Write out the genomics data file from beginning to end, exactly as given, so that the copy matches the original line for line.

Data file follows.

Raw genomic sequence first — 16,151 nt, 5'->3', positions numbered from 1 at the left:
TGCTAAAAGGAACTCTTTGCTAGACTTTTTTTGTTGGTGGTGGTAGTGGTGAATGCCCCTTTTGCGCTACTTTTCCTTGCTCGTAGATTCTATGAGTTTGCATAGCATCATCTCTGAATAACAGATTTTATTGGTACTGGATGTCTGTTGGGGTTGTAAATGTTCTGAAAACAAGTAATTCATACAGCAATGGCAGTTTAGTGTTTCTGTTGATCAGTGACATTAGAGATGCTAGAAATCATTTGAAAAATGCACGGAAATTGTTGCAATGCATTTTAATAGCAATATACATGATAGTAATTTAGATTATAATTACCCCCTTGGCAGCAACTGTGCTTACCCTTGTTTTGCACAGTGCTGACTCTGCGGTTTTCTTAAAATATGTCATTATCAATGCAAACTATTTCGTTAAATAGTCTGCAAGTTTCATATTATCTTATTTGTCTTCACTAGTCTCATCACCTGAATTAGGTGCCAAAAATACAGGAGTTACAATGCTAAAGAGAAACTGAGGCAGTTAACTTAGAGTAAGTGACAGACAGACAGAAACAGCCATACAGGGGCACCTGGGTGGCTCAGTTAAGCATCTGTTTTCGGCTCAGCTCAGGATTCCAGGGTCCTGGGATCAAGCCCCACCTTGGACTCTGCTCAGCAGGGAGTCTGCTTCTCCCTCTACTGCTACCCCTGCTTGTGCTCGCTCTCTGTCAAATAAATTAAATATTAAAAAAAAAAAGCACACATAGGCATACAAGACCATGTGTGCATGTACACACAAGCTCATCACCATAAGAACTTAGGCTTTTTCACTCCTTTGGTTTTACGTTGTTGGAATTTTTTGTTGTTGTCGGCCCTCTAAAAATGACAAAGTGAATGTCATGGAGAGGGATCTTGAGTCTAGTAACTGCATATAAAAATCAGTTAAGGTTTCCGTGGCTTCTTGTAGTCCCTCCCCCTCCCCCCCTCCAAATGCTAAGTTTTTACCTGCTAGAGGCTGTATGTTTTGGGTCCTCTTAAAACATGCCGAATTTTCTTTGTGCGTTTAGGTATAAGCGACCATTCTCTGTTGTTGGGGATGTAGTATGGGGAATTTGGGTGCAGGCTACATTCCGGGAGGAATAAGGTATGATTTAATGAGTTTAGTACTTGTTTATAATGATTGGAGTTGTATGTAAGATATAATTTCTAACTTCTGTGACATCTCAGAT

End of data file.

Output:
Raw genomic sequence first — 16,151 nt, 5'->3', positions numbered from 1 at the left:
TGCTAAAAGGAACTCTTTGCTAGACTTTTTTTGTTGGTGGTGGTAGTGGTGAATGCCCCTTTTGCGCTACTTTTCCTTGCTCGTAGATTCTATGAGTTTGCATAGCATCATCTCTGAATAACAGATTTTATTGGTACTGGATGTCTGTTGGGGTTGTAAATGTTCTGAAAACAAGTAATTCATACAGCAATGGCAGTTTAGTGTTTCTGTTGATCAGTGACATTAGAGATGCTAGAAATCATTTGAAAAATGCACGGAAATTGTTGCAATGCATTTTAATAGCAATATACATGATAGTAATTTAGATTATAATTACCCCCTTGGCAGCAACTGTGCTTACCCTTGTTTTGCACAGTGCTGACTCTGCGGTTTTCTTAAAATATGTCATTATCAATGCAAACTATTTCGTTAAATAGTCTGCAAGTTTCATATTATCTTATTTGTCTTCACTAGTCTCATCACCTGAATTAGGTGCCAAAAATACAGGAGTTACAATGCTAAAGAGAAACTGAGGCAGTTAACTTAGAGTAAGTGACAGACAGACAGAAACAGCCATACAGGGGCACCTGGGTGGCTCAGTTAAGCATCTGTTTTCGGCTCAGCTCAGGATTCCAGGGTCCTGGGATCAAGCCCCACCTTGGACTCTGCTCAGCAGGGAGTCTGCTTCTCCCTCTACTGCTACCCCTGCTTGTGCTCGCTCTCTGTCAAATAAATTAAATATTAAAAAAAAAAAGCACACATAGGCATACAAGACCATGTGTGCATGTACACACAAGCTCATCACCATAAGAACTTAGGCTTTTTCACTCCTTTGGTTTTACGTTGTTGGAATTTTTTGTTGTTGTCGGCCCTCTAAAAATGACAAAGTGAATGTCATGGAGAGGGATCTTGAGTCTAGTAACTGCATATAAAAATCAGTTAAGGTTTCCGTGGCTTCTTGTAGTCCCTCCCCCTCCCCCCCTCCAAATGCTAAGTTTTTACCTGCTAGAGGCTGTATGTTTTGGGTCCTCTTAAAACATGCCGAATTTTCTTTGTGCGTTTAGGTATAAGCGACCATTCTCTGTTGTTGGGGATGTAGTATGGGGAATTTGGGTGCAGGCTACATTCCGGGAGGAATAAGGTATGATTTAATGAGTTTAGTACTTGTTTATAATGATTGGAGTTGTATGTAAGATATAATTTCTAACTTCTGTGACATCTCAGAT